Urban Sky Trust

Parent Strategy #10

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Parent Strategy #10

Where you lead I will Follow (Following your child’s lead)


The language adults are using with children has to match what the child is thinking. If a parent is talking about the flowers and butterflies and cool green grass on a lovely Spring day, but the child has a boo-boo on their finger that has consumed their attention, then that parents language truly is ``falling on deaf ears` . Parents should talk about what the child’s attention is focused on, rather than trying to shift attention to what interests the adult.


Early in the communicative process, it is difficult for a child to shift their attention to what the parent desires. Parents have to do the shifting… following the child’s lead until the child has become advanced enough to follow adults.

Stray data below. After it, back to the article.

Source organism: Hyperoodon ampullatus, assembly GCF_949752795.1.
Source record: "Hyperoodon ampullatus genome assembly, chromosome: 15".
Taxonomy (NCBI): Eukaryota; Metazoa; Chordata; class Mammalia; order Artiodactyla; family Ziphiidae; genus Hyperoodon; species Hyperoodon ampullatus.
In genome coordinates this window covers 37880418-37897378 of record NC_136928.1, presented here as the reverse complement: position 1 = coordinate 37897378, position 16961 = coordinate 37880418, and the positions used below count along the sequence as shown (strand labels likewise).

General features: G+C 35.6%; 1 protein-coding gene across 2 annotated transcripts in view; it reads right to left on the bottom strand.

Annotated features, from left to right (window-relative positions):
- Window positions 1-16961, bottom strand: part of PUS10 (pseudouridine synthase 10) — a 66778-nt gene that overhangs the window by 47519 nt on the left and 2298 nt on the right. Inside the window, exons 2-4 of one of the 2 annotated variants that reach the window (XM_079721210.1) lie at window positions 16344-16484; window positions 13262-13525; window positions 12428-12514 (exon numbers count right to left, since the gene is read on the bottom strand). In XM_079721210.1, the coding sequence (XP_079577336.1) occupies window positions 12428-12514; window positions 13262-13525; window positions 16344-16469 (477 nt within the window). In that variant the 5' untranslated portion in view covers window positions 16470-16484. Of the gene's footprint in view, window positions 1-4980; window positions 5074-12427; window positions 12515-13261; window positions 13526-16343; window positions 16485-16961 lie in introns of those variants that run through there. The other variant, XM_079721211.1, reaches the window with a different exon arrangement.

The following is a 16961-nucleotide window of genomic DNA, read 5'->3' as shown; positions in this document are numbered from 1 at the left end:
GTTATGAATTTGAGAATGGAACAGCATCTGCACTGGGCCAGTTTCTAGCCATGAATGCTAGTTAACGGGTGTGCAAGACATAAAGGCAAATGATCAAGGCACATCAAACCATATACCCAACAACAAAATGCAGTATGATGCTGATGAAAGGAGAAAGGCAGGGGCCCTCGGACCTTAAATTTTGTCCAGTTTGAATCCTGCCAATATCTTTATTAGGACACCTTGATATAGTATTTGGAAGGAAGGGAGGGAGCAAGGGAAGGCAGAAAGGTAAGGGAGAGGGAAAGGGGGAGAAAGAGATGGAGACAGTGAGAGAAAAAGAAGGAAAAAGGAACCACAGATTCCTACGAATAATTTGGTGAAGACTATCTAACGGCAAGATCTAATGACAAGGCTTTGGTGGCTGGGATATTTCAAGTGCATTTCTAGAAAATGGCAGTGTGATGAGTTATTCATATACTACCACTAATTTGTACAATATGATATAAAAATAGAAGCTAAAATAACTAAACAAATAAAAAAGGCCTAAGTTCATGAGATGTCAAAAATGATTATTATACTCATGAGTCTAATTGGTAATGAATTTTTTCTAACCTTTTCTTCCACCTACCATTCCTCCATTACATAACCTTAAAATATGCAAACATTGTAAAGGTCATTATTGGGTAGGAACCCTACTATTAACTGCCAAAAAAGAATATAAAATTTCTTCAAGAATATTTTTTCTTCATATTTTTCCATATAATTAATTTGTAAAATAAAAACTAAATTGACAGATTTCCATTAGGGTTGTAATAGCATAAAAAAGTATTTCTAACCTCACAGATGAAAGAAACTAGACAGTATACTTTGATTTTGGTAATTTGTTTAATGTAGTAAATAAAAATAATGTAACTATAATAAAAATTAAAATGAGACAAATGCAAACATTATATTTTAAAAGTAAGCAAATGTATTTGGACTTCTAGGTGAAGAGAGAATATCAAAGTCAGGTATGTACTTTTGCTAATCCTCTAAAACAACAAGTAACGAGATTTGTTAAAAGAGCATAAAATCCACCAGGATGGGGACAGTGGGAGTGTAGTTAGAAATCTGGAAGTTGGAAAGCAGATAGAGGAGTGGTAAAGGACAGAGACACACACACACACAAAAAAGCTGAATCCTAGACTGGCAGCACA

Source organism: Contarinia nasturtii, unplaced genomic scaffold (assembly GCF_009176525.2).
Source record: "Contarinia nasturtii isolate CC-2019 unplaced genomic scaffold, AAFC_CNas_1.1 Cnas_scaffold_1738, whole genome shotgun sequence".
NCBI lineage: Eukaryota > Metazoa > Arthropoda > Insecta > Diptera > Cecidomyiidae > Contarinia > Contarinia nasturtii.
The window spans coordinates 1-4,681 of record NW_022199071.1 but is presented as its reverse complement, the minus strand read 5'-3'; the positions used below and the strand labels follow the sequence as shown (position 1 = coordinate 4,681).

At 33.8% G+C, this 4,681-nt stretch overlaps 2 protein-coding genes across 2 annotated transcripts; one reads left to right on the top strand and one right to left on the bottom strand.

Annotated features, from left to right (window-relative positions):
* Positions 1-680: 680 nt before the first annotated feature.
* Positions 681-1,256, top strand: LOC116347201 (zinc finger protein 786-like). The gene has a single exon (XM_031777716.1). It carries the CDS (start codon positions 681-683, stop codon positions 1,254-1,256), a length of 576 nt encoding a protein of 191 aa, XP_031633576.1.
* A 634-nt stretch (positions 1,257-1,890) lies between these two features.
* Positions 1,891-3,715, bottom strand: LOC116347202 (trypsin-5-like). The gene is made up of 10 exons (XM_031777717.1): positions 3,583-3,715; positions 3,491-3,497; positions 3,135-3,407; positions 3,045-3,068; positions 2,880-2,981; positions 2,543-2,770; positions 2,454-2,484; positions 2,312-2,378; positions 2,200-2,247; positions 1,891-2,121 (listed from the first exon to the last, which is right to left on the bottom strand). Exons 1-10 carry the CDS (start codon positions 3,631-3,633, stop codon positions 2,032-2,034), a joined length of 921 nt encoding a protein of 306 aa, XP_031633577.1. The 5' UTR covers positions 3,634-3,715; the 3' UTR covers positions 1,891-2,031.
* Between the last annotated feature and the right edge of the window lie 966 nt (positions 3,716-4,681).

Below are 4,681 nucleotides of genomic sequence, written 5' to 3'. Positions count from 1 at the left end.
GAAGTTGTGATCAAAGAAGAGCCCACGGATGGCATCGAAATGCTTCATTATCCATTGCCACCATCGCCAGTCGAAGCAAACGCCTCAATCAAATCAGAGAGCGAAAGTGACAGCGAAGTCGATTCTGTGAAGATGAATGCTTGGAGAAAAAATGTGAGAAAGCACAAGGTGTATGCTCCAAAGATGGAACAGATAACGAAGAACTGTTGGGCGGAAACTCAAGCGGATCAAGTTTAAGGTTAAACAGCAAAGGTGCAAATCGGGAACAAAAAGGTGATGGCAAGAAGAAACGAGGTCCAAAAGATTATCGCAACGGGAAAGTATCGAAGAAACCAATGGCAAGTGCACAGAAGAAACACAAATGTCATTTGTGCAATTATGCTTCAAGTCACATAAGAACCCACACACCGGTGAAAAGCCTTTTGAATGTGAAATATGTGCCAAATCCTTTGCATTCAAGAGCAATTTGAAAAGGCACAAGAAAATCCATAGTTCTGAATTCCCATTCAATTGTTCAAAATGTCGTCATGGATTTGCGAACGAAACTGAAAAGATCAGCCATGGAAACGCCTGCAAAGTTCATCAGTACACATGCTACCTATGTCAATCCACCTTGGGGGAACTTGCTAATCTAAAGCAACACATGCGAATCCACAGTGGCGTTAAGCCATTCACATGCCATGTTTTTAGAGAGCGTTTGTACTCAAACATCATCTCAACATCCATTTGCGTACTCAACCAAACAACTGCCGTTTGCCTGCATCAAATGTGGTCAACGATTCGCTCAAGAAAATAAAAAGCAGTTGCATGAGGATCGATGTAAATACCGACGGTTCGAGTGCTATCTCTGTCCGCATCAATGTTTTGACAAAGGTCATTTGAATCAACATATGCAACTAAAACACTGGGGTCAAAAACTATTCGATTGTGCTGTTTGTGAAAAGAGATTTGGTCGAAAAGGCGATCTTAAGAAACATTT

In the meanwhile, remember language is everywhere!! Language about a boo-boo on the finger is as important as the language of butterflies.




EXAGGERATING SUPRASEGMANTALS- using more exaggerated intonation patterns and slightly higher frequencies, greater pitch variations. Uh oh!


RECASTING- phrasing sentences in different ways, such as making it a question. (dada bye-bye) daddy…Is daddy going bye bye?


ECHOING- Repeating what the child said


EXPANSION- Restating what the child said in a more linguistically sophisticated form (``ball gone`) ``Yes, we lost the ball`.


LABELING- Providing the name of objects, using simplified vocabulary.


OVERARTICULATING- Using more precise sounds contained in the words, stretching out sounds, sounding out ``super-vowels`…examples: ee/ah/oo.


There is a ``Automaticity in Parentese`………………Ellen A. Rhoades, Ed.S.

  • Use short, simple sentences that are melodic
  • Talk about what child is focused on or is doing
  • Repeat what you say and what your child says
  • Pause between words
  • Use many questions and commands
  • Speak more slowly


There are modifications in the linguistic and prosodic aspects of maternal language with preverbal infants


(Good caregivers spend much time in face-to-face interaction)


Seminal Researchers: Catherine Snow, Patricia Kuhl